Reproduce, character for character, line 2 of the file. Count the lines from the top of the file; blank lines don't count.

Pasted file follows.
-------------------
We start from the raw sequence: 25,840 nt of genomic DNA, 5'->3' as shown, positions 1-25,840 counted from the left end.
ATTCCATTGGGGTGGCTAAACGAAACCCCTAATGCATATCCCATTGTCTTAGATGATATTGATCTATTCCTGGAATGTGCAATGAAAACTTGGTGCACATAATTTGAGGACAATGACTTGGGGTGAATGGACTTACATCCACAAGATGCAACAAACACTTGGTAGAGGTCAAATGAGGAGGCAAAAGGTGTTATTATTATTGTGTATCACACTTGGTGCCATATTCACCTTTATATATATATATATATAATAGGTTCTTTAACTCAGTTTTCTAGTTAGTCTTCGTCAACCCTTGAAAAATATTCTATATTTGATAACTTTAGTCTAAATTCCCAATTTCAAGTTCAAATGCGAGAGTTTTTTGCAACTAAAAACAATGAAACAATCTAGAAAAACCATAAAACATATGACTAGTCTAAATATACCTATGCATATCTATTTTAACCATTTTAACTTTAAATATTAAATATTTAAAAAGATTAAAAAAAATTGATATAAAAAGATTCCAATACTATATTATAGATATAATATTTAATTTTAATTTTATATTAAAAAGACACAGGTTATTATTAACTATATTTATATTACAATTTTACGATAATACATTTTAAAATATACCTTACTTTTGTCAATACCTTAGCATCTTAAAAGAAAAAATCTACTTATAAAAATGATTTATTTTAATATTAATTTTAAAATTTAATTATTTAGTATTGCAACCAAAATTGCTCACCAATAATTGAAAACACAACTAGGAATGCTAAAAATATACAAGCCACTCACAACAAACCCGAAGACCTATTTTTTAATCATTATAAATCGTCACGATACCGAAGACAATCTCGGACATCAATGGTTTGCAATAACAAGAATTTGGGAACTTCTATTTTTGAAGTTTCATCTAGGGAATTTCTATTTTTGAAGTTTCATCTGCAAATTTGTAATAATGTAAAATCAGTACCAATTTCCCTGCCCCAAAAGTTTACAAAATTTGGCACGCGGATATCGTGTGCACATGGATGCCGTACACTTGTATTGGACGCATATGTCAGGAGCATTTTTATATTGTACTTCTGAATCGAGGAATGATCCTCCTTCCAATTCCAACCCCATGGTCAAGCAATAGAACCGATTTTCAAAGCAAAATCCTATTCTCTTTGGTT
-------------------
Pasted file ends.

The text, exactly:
ATTCCATTGGGGTGGCTAAACGAAACCCCTAATGCATATCCCATTGTCTTAGATGATATTGATCTATTCCTGGAATGTGCAATGAAAACTTGGTGCACATAATTTGAGGACAATGACTTGGGGTGAATGGACTTACATCCACAAGATGCAACAAACACTTGGTAGAGGTCAAATGAGGAGGCAAAAGGTGTTATTATTATTGTGTATCACACTTGGTGCCATATTCACCTTTATATATATATATATATAATAGGTTCTTTAACTCAGTTTTCTAGTTAGTCTTCGTCAACCCTTGAAAAATATTCTATATTTGATAACTTTAGTCTAAATTCCCAATTTCAAGTTCAAATGCGAGAGTTTTTTGCAACTAAAAACAATGAAACAATCTAGAAAAACCATAAAACATATGACTAGTCTAAATATACCTATGCATATCTATTTTAACCATTTTAACTTTAAATATTAAATATTTAAAAAGATTAAAAAAAATTGATATAAAAAGATTCCAATACTATATTATAGATATAATATTTAATTTTAATTTTATATTAAAAAGACACAGGTTATTATTAACTATATTTATATTACAATTTTACGATAATACATTTTAAAATATACCTTACTTTTGTCAATACCTTAGCATCTTAAAAGAAAAAATCTACTTATAAAAATGATTTATTTTAATATTAATTTTAAAATTTAATTATTTAGTATTGCAACCAAAATTGCTCACCAATAATTGAAAACACAACTAGGAATGCTAAAAATATACAAGCCACTCACAACAAACCCGAAGACCTATTTTTTAATCATTATAAATCGTCACGATACCGAAGACAATCTCGGACATCAATGGTTTGCAATAACAAGAATTTGGGAACTTCTATTTTTGAAGTTTCATCTAGGGAATTTCTATTTTTGAAGTTTCATCTGCAAATTTGTAATAATGTAAAATCAGTACCAATTTCCCTGCCCCAAAAGTTTACAAAATTTGGCACGCGGATATCGTGTGCACATGGATGCCGTACACTTGTATTGGACGCATATGTCAGGAGCATTTTTATATTGTACTTCTGAATCGAGGAATGATCCTCCTTCCAATTCCAACCCCATGGTCAAGCAATAGAACCGATTTTCAAAGCAAAATCCTATTCTCTTTGGTT